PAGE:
La Mercè (Catalan pronunciation: [lə məɾˈsɛ]) is the annual festival (Catalan: festa major) of the city of Barcelona in Catalonia, Spain. It has been an official city holiday since 1871, when the local government first organized a program of special activities to observe the Roman Catholic feast day of Our Lady of Mercy, La Mare de Déu de la Mercè in Catalan. Although the actual feast day is September 24, the festivities begin a few days beforehand.
Some of the most important features of the festival were introduced in the year 1902, when parades included papier maché “giants” known as gegants i capgrossos and a popular dance from Empordà that was becoming popular throughout Catalonia: the Sardana. The holiday has enjoyed immense local popularity ever since.
Among more recently introduced traditions are the annual Catalan Wine Fair, a special correfoc, a 10 km race and the pyro-musical, a display featuring synchronized fireworks, water fountains and music conducted at the base of the Montjuïc mountain.
The celebration of La Mercè has religious origins, honoring the Virgin of Grace (Mare de Déu de la Mercè), patron saint of the archdiocese of Barcelona, and co-patroness—along with Saint Eulàlia—of the city. In Catalan, the word mercè has meanings related to service, help, a sense of compassion, and loving mercy. In the Gothic Quarter of Barcelona, there is a basilica dedicated to the Virgin, where a wooden image of her is venerated.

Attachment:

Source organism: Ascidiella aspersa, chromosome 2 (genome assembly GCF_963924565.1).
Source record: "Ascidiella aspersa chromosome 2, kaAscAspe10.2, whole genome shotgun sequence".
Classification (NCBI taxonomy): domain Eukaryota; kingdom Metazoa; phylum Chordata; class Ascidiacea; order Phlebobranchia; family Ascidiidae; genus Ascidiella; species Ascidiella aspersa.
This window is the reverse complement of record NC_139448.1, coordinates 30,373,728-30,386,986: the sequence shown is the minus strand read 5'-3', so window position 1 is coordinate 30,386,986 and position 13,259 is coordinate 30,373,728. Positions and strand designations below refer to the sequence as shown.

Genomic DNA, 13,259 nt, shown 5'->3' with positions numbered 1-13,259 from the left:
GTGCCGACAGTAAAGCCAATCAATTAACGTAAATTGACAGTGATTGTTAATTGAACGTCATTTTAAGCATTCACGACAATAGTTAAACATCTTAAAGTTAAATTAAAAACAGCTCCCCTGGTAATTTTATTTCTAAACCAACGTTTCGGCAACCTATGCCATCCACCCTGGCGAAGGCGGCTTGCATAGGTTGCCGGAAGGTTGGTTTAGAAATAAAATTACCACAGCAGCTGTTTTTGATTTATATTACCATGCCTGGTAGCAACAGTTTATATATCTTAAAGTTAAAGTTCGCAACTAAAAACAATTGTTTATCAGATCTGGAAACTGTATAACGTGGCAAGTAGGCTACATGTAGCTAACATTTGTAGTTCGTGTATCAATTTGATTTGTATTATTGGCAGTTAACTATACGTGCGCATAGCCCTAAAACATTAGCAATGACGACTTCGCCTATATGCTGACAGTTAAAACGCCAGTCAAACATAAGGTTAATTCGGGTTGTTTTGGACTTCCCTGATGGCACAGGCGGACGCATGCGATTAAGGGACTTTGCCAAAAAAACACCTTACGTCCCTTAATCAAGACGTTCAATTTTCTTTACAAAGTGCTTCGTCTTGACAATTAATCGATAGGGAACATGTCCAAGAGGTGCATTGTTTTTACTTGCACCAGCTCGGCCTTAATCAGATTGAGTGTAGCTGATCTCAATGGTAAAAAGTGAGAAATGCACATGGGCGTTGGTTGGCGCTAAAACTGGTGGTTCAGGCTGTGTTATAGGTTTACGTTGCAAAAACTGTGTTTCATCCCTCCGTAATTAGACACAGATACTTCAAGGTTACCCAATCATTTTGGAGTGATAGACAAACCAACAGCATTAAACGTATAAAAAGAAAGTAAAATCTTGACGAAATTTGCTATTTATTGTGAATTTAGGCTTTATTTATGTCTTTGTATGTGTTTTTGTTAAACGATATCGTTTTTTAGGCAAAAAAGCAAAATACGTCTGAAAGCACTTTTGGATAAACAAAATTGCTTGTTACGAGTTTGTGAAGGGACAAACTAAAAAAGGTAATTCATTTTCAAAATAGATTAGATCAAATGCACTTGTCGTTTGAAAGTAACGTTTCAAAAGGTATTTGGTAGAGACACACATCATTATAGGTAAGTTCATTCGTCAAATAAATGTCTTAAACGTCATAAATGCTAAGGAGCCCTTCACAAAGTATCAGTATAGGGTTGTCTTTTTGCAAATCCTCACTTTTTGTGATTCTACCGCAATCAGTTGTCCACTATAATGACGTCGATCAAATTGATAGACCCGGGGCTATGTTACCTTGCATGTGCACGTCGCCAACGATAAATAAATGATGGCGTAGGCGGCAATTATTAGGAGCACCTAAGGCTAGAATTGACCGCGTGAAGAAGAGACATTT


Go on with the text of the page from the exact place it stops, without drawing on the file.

The festival has been celebrated since the Middle Ages. When in 1687 Barcelona suffered a plague of locusts, the Consell de Cent, which then governed the city, voted to ask the Virgin for assistance with their fight against the insects. When the city was delivered from the pestilence, she was named patroness of the city of Barcelona — although this was only recognized by the Pope in 1868. Since that time, an annual festival has been celebrated in the city in honor of the Virgin.
During the week-long festival, close to two million people attend cultural and artistic presentations held throughout the city. The most traditional activities of the festival are based in the popular culture of Catalonia. Especially noteworthy are the street parades, originating from the spectacular processions which took place centuries ago for the celebration of Corpus Christi. Each day of the festival is celebrated with its own parade filled with mythical characters and traditional drumming.
There are about 600 events spread throughout the plazas, streets, museums, and parks. All entertainment is free. Barcelona's metro trains run all night during the festival. Street theater is a distinct element of the artistic events. Dance, circus, bands, fringe, and touring shows make up the bulk of the events. In order to bring Barcelona’s people closer to different cultures, each year, through the "Guest City" program, another city from elsewhere in the world is invited to present its culture and artists. In 2013 the Guest City was Vienna.
Castellers are human towers and a prominent part of La Mercè. Castells, Catalan for castles, are a cultural phenomenon particular to Catalonia and consist of erecting human towers. This tradition originated at the end of the 18th century in Valls, Province of Tarragona, when rival groups of people called colles began to compete in constructing the different kinds of human towers.